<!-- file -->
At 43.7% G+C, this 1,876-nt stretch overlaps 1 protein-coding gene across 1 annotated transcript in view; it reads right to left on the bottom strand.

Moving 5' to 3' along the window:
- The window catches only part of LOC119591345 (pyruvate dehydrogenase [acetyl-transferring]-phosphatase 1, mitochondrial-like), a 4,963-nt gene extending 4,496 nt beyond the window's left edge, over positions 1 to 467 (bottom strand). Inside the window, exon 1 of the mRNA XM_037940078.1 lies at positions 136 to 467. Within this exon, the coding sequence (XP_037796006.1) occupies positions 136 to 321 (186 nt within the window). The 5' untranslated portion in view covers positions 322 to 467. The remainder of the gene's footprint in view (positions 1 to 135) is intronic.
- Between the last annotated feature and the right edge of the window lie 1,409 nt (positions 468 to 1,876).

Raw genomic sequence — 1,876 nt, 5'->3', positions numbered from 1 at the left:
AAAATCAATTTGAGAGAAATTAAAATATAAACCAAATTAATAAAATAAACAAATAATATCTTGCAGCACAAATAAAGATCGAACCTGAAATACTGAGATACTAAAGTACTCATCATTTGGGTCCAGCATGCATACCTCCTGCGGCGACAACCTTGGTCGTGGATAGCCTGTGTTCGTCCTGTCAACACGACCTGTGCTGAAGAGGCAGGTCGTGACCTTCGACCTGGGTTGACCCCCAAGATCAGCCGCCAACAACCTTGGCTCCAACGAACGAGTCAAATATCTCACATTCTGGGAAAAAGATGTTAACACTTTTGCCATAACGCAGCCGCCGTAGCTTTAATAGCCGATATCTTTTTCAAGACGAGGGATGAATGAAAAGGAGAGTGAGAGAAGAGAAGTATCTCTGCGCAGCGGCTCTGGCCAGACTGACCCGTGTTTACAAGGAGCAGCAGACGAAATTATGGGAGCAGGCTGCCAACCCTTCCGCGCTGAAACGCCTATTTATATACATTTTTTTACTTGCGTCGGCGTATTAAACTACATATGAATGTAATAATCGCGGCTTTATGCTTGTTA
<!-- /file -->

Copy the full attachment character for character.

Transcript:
At 43.7% G+C, this 1,876-nt stretch overlaps 1 protein-coding gene across 1 annotated transcript in view; it reads right to left on the bottom strand.

Moving 5' to 3' along the window:
- The window catches only part of LOC119591345 (pyruvate dehydrogenase [acetyl-transferring]-phosphatase 1, mitochondrial-like), a 4,963-nt gene extending 4,496 nt beyond the window's left edge, over positions 1 to 467 (bottom strand). Inside the window, exon 1 of the mRNA XM_037940078.1 lies at positions 136 to 467. Within this exon, the coding sequence (XP_037796006.1) occupies positions 136 to 321 (186 nt within the window). The 5' untranslated portion in view covers positions 322 to 467. The remainder of the gene's footprint in view (positions 1 to 135) is intronic.
- Between the last annotated feature and the right edge of the window lie 1,409 nt (positions 468 to 1,876).

Raw genomic sequence — 1,876 nt, 5'->3', positions numbered from 1 at the left:
AAAATCAATTTGAGAGAAATTAAAATATAAACCAAATTAATAAAATAAACAAATAATATCTTGCAGCACAAATAAAGATCGAACCTGAAATACTGAGATACTAAAGTACTCATCATTTGGGTCCAGCATGCATACCTCCTGCGGCGACAACCTTGGTCGTGGATAGCCTGTGTTCGTCCTGTCAACACGACCTGTGCTGAAGAGGCAGGTCGTGACCTTCGACCTGGGTTGACCCCCAAGATCAGCCGCCAACAACCTTGGCTCCAACGAACGAGTCAAATATCTCACATTCTGGGAAAAAGATGTTAACACTTTTGCCATAACGCAGCCGCCGTAGCTTTAATAGCCGATATCTTTTTCAAGACGAGGGATGAATGAAAAGGAGAGTGAGAGAAGAGAAGTATCTCTGCGCAGCGGCTCTGGCCAGACTGACCCGTGTTTACAAGGAGCAGCAGACGAAATTATGGGAGCAGGCTGCCAACCCTTCCGCGCTGAAACGCCTATTTATATACATTTTTTTACTTGCGTCGGCGTATTAAACTACATATGAATGTAATAATCGCGGCTTTATGCTTGTTA